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VOL. 36 | NO. 14 | Friday, April 6, 2012




House delays bill to lift laws for public schools

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NASHVILLE (AP) - The House on Wednesday delayed a vote on a bill to give the state's education commissioner the ability to waive state laws in order to grant public schools more flexibility after several members raised concerns that the measure could amount to a power grab by the executive branch.

Republican Rep. Art Swann of Maryville said his bill is designed to emulate the leeway granted to charter schools for high-performing public schools.

"We are trying to build an achievement level, and we're trying to learn," Swann said. "It is not that we're doing a carte blanche for every school from top to bottom."

"We have to turn those people loose to do their jobs," he said.

But Swann agreed to put the measure on hold until at least Thursday after members of both parties raised concerns.

"That a commissioner - unelected, answering only to the governor - can overturn laws that we pass, that scares me to be honest with you," sa id Rep. Glen Casada, R-Franklin. "That's not prudent action on our part."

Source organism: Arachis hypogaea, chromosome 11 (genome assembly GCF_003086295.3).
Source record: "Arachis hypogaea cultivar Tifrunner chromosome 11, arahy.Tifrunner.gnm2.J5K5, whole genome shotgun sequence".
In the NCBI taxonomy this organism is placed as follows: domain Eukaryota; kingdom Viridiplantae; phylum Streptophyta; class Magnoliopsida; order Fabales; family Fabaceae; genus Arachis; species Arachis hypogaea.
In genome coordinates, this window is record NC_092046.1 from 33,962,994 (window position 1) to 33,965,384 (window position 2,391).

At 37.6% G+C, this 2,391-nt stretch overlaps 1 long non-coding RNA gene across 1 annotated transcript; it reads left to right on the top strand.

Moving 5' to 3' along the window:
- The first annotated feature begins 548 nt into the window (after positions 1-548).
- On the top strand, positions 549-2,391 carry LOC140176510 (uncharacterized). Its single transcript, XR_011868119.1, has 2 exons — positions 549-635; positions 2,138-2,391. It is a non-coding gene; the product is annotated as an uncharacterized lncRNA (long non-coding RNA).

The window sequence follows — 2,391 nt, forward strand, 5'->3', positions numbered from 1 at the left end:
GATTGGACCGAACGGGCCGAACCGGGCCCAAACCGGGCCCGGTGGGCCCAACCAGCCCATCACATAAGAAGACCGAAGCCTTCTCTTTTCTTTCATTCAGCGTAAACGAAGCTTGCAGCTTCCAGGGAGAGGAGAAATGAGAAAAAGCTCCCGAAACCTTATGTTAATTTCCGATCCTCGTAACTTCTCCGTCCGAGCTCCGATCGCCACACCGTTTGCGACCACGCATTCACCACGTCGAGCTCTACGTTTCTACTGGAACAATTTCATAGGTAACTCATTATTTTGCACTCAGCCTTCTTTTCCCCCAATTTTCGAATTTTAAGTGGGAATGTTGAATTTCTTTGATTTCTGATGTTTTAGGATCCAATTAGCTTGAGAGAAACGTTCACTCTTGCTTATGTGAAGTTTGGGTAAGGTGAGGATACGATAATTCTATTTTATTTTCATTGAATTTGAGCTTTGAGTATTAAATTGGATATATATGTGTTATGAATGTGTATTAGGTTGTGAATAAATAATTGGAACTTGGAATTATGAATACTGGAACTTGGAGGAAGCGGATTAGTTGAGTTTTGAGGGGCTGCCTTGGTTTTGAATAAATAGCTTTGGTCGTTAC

House Democratic Caucus Chairman Mike Turner of Nashville said he doesn't believe it's constitutional to grant anyone the power to ignore state laws. He also suggested Education Commissioner Kevin Huffman would welcome the power to overrule the Legislature.

"He wants to be a dictator over education, I understand that," Turner said. "He's got a real taste for that. This is wrong."

A spokeswoman for Huffman said the commissioner was attending a series of meetings and did not have immediate comment.

Republican Rep. Mark Pody of Lebanon said he wasn't concerned about the prospect of education officials changing rules and regulations that they have control over. But he said he had a problem if "they can override something that we pass."

"If they need to change it they need to come back here," he said.

The Senate passed its version of the bill on a 32-0 vote on Monday.

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